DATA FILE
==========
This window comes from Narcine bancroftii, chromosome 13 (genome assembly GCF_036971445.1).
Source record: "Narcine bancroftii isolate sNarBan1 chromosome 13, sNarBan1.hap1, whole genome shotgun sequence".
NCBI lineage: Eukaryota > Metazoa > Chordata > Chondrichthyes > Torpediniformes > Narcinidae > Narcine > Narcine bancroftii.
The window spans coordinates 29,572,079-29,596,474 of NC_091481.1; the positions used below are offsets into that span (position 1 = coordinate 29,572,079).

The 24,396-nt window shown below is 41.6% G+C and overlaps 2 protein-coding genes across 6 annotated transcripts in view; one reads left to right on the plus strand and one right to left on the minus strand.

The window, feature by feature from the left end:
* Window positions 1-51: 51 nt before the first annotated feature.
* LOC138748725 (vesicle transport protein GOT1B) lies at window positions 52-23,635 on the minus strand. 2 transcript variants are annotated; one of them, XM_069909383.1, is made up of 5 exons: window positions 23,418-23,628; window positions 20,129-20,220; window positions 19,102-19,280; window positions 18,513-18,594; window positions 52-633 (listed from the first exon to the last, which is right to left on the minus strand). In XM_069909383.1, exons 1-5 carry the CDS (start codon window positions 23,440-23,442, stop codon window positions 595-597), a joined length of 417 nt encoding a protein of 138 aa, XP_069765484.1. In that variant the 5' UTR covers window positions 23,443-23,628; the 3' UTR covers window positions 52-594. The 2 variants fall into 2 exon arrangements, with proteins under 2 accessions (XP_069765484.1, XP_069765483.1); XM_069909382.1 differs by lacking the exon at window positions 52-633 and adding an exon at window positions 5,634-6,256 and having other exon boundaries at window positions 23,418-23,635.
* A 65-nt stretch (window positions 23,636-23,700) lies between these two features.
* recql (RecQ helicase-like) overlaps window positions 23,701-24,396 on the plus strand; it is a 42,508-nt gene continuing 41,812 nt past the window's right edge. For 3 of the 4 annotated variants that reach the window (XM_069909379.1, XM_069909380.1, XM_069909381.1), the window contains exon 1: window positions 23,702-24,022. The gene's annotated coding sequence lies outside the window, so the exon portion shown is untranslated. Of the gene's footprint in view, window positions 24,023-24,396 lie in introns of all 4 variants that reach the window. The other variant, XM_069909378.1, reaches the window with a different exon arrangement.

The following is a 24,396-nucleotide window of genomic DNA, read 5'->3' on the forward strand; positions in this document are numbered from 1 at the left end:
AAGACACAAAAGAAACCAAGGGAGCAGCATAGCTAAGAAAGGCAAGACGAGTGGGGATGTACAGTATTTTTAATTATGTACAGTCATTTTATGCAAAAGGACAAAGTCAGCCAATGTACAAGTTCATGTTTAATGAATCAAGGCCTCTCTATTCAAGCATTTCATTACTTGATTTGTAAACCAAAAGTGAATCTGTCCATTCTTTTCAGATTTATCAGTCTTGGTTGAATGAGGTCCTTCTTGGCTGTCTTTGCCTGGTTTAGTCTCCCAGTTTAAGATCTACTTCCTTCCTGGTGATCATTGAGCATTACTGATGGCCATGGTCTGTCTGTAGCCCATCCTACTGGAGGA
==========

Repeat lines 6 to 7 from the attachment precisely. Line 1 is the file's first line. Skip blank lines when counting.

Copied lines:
The window, feature by feature from the left end:
* Window positions 1-51: 51 nt before the first annotated feature.